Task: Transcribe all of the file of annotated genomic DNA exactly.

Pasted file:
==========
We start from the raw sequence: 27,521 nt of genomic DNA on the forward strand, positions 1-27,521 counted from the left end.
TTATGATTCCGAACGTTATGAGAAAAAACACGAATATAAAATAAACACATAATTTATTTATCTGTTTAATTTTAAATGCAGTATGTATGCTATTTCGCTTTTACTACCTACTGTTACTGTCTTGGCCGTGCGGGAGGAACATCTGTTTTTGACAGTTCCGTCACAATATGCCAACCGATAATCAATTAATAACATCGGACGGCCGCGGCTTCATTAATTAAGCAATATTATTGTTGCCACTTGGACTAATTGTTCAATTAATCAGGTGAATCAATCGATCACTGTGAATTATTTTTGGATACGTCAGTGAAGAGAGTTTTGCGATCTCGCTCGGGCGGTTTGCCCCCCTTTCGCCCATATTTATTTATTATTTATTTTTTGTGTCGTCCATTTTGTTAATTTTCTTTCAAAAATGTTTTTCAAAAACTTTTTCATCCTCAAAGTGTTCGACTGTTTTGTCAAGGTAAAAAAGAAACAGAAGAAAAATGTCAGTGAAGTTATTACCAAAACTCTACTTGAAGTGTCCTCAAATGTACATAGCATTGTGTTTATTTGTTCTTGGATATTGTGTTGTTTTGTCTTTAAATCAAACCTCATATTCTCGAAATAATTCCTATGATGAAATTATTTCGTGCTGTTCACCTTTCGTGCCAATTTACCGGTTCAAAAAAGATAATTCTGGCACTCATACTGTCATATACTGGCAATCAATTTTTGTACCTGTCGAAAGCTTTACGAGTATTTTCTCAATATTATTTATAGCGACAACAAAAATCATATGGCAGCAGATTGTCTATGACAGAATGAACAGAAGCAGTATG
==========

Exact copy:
We start from the raw sequence: 27,521 nt of genomic DNA on the forward strand, positions 1-27,521 counted from the left end.
TTATGATTCCGAACGTTATGAGAAAAAACACGAATATAAAATAAACACATAATTTATTTATCTGTTTAATTTTAAATGCAGTATGTATGCTATTTCGCTTTTACTACCTACTGTTACTGTCTTGGCCGTGCGGGAGGAACATCTGTTTTTGACAGTTCCGTCACAATATGCCAACCGATAATCAATTAATAACATCGGACGGCCGCGGCTTCATTAATTAAGCAATATTATTGTTGCCACTTGGACTAATTGTTCAATTAATCAGGTGAATCAATCGATCACTGTGAATTATTTTTGGATACGTCAGTGAAGAGAGTTTTGCGATCTCGCTCGGGCGGTTTGCCCCCCTTTCGCCCATATTTATTTATTATTTATTTTTTGTGTCGTCCATTTTGTTAATTTTCTTTCAAAAATGTTTTTCAAAAACTTTTTCATCCTCAAAGTGTTCGACTGTTTTGTCAAGGTAAAAAAGAAACAGAAGAAAAATGTCAGTGAAGTTATTACCAAAACTCTACTTGAAGTGTCCTCAAATGTACATAGCATTGTGTTTATTTGTTCTTGGATATTGTGTTGTTTTGTCTTTAAATCAAACCTCATATTCTCGAAATAATTCCTATGATGAAATTATTTCGTGCTGTTCACCTTTCGTGCCAATTTACCGGTTCAAAAAAGATAATTCTGGCACTCATACTGTCATATACTGGCAATCAATTTTTGTACCTGTCGAAAGCTTTACGAGTATTTTCTCAATATTATTTATAGCGACAACAAAAATCATATGGCAGCAGATTGTCTATGACAGAATGAACAGAAGCAGTATG